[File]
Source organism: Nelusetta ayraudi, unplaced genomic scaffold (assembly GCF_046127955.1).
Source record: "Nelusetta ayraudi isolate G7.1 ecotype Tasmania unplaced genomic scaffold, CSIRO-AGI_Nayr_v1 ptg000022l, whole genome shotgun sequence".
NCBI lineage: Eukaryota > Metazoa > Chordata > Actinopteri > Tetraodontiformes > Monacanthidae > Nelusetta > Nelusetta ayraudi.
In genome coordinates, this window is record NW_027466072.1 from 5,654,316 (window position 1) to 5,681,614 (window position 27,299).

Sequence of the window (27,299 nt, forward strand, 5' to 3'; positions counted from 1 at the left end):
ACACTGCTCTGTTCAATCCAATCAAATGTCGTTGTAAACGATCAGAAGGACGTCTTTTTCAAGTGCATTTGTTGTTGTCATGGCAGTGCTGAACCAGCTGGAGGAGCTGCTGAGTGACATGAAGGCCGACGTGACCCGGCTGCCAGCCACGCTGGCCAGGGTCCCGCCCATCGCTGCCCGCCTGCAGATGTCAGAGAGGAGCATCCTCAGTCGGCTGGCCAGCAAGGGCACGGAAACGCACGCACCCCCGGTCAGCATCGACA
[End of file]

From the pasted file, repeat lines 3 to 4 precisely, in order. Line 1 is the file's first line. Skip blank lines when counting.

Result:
NCBI lineage: Eukaryota > Metazoa > Chordata > Actinopteri > Tetraodontiformes > Monacanthidae > Nelusetta > Nelusetta ayraudi.
In genome coordinates, this window is record NW_027466072.1 from 5,654,316 (window position 1) to 5,681,614 (window position 27,299).